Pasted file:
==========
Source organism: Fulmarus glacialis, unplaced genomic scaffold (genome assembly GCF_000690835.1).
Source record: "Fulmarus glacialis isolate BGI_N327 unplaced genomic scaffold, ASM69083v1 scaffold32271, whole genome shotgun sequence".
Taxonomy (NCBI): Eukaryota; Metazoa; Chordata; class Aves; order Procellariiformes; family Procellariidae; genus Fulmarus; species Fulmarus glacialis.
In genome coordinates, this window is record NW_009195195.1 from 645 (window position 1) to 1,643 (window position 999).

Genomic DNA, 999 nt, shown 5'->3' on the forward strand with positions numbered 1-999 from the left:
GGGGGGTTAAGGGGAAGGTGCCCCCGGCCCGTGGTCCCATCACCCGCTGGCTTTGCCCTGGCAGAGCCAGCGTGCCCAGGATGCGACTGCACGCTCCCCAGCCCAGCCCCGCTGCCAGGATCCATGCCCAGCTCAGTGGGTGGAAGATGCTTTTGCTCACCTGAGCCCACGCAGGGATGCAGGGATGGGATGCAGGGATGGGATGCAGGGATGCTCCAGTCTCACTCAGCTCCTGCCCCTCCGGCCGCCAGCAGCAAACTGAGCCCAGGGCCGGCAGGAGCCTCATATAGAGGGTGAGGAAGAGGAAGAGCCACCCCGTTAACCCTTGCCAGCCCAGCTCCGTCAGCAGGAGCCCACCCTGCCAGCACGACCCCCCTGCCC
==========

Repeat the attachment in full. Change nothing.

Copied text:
Source organism: Fulmarus glacialis, unplaced genomic scaffold (genome assembly GCF_000690835.1).
Source record: "Fulmarus glacialis isolate BGI_N327 unplaced genomic scaffold, ASM69083v1 scaffold32271, whole genome shotgun sequence".
Taxonomy (NCBI): Eukaryota; Metazoa; Chordata; class Aves; order Procellariiformes; family Procellariidae; genus Fulmarus; species Fulmarus glacialis.
In genome coordinates, this window is record NW_009195195.1 from 645 (window position 1) to 1,643 (window position 999).

Genomic DNA, 999 nt, shown 5'->3' on the forward strand with positions numbered 1-999 from the left:
GGGGGGTTAAGGGGAAGGTGCCCCCGGCCCGTGGTCCCATCACCCGCTGGCTTTGCCCTGGCAGAGCCAGCGTGCCCAGGATGCGACTGCACGCTCCCCAGCCCAGCCCCGCTGCCAGGATCCATGCCCAGCTCAGTGGGTGGAAGATGCTTTTGCTCACCTGAGCCCACGCAGGGATGCAGGGATGGGATGCAGGGATGGGATGCAGGGATGCTCCAGTCTCACTCAGCTCCTGCCCCTCCGGCCGCCAGCAGCAAACTGAGCCCAGGGCCGGCAGGAGCCTCATATAGAGGGTGAGGAAGAGGAAGAGCCACCCCGTTAACCCTTGCCAGCCCAGCTCCGTCAGCAGGAGCCCACCCTGCCAGCACGACCCCCCTGCCC